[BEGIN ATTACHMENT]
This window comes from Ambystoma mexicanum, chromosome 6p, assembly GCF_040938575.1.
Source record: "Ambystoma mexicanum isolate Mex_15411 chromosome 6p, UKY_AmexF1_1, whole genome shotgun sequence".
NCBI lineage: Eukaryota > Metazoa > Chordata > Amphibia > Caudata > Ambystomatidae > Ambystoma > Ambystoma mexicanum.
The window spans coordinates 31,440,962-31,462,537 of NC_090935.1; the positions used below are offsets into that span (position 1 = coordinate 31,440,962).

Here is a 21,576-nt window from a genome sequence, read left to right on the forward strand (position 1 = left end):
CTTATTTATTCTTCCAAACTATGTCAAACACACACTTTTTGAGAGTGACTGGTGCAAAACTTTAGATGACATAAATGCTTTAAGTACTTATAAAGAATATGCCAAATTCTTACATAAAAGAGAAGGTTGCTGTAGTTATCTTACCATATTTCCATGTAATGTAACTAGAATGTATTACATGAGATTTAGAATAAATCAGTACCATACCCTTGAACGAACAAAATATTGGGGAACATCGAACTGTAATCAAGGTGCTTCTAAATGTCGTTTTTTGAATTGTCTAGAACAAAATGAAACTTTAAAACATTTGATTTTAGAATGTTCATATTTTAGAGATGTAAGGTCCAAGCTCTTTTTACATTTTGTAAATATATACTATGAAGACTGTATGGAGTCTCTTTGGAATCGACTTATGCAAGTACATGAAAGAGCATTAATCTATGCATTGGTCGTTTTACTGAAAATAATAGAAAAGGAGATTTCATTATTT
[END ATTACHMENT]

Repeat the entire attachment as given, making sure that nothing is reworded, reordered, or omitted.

This window comes from Ambystoma mexicanum, chromosome 6p, assembly GCF_040938575.1.
Source record: "Ambystoma mexicanum isolate Mex_15411 chromosome 6p, UKY_AmexF1_1, whole genome shotgun sequence".
NCBI lineage: Eukaryota > Metazoa > Chordata > Amphibia > Caudata > Ambystomatidae > Ambystoma > Ambystoma mexicanum.
The window spans coordinates 31,440,962-31,462,537 of NC_090935.1; the positions used below are offsets into that span (position 1 = coordinate 31,440,962).

Here is a 21,576-nt window from a genome sequence, read left to right on the forward strand (position 1 = left end):
CTTATTTATTCTTCCAAACTATGTCAAACACACACTTTTTGAGAGTGACTGGTGCAAAACTTTAGATGACATAAATGCTTTAAGTACTTATAAAGAATATGCCAAATTCTTACATAAAAGAGAAGGTTGCTGTAGTTATCTTACCATATTTCCATGTAATGTAACTAGAATGTATTACATGAGATTTAGAATAAATCAGTACCATACCCTTGAACGAACAAAATATTGGGGAACATCGAACTGTAATCAAGGTGCTTCTAAATGTCGTTTTTTGAATTGTCTAGAACAAAATGAAACTTTAAAACATTTGATTTTAGAATGTTCATATTTTAGAGATGTAAGGTCCAAGCTCTTTTTACATTTTGTAAATATATACTATGAAGACTGTATGGAGTCTCTTTGGAATCGACTTATGCAAGTACATGAAAGAGCATTAATCTATGCATTGGTCGTTTTACTGAAAATAATAGAAAAGGAGATTTCATTATTT